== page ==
Respiratory Virus Levels Remain High, CDC Says

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Feb. 20, 2024 -- Respiratory virus levels remain high, although the worst of this winter seems to have passed, the CDC says.

Numbers have been declining in recent weeks, with flu hospitalization rates falling to about half of what they were in December, according to data from the CDC. Hospitalization rates for COVID-19 were about a third lower.

“While the respiratory virus season is likely past its peak, it is definitely not over,” the agency wrote Friday. “There is still a lot of respiratory virus activity, so it’s not time to let our guard down.”

The CDC said this season’s peak in “combined COVID-19, flu, and RSV hospitalizations” was not as high as last year’s. The healthcare system wasn’t burdened as much, and cumulative hospitalizations from COVID-19 and flu are lower.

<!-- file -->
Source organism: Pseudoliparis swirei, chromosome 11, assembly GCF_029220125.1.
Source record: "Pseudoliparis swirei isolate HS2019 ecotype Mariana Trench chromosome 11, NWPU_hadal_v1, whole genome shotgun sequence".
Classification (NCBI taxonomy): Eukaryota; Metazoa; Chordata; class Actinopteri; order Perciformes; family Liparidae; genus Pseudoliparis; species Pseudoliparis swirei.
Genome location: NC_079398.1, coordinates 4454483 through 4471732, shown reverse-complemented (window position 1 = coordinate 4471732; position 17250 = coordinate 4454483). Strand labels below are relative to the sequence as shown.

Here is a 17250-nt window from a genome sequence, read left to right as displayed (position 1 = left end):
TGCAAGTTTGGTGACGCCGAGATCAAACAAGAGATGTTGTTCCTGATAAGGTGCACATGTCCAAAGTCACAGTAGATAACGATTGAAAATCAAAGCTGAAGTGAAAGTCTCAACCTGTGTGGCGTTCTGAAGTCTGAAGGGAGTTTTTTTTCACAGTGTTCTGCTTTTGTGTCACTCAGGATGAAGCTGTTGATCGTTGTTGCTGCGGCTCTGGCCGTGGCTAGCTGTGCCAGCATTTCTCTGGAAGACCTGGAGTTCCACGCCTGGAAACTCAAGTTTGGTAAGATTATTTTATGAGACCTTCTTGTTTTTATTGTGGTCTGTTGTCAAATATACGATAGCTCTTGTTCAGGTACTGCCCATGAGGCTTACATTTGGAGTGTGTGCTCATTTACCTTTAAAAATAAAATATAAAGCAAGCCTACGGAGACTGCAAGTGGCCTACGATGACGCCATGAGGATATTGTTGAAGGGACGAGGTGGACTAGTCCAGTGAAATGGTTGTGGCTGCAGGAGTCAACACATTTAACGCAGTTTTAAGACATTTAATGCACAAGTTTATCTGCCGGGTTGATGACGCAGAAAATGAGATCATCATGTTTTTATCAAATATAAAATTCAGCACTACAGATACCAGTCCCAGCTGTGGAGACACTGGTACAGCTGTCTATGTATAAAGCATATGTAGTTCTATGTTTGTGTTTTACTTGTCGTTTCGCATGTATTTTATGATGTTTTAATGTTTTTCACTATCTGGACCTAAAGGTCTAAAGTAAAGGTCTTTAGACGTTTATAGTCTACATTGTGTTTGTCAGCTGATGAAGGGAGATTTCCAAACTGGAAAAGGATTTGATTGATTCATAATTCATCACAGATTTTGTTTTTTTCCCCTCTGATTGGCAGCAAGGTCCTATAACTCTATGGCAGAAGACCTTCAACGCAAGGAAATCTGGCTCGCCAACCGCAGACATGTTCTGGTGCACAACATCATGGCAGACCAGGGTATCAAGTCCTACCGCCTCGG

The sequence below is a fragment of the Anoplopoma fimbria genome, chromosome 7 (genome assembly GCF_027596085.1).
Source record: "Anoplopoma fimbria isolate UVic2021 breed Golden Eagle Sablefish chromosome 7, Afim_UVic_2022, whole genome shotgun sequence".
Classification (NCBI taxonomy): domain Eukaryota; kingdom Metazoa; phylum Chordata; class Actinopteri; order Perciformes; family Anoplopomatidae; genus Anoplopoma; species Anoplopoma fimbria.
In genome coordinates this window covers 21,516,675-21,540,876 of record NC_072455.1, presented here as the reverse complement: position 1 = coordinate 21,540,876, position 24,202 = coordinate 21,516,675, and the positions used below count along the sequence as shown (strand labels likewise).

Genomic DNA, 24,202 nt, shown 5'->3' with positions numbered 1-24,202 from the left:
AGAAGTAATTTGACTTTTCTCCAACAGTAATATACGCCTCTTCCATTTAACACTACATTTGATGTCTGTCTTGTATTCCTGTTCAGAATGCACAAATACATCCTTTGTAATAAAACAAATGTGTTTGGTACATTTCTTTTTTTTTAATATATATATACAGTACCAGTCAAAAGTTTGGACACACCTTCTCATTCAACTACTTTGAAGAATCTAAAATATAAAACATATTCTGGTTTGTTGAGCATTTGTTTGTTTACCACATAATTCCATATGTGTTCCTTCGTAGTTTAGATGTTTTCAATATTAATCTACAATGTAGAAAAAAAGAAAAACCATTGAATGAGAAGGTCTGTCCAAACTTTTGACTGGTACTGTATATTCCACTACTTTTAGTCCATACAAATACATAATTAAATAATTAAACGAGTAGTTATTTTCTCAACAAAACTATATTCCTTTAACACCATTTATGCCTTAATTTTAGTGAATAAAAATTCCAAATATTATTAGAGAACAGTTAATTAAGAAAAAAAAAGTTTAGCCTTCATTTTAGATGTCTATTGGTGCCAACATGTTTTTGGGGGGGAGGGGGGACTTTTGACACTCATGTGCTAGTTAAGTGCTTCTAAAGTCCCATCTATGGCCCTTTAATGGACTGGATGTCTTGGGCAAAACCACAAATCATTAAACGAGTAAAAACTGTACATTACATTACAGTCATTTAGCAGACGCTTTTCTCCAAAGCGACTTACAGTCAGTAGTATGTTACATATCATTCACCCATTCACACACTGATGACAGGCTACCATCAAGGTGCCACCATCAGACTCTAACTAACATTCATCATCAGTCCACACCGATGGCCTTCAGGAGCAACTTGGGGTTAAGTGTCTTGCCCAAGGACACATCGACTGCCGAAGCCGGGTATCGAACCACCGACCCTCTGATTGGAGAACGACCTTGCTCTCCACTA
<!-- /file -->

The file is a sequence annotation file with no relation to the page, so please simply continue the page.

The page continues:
About half of Americans have received a flu shot this season, the CDC says. About 22% of adults and 12% of children have had the latest Covid-19 shot.

“COVID-19 activity remains high, and getting vaccinated can protect you from severe illness, hospitalization, and death,” the CDC said.

“Significant” flu activity can last through May.

In addition to vaccinations, the CDC recommends masking, physical distancing, handwashing, and improving airflow to help slow the spread of respiratory viruses. Early testing can help bring needed treatment.

CNN noted, “Covid-19 viral levels in wastewater remain high in the US – especially in the South, where levels are twice as high as the rest of the country. Despite the improvements, thousands of people are still being hospitalized with Covid-19: more than 21,000 people during the week ending on February 10, according to the CDC. The latest data from the CDC on Covid-19 deaths is incomplete, but it estimates that there were at least 650 deaths during the week ending February 10.”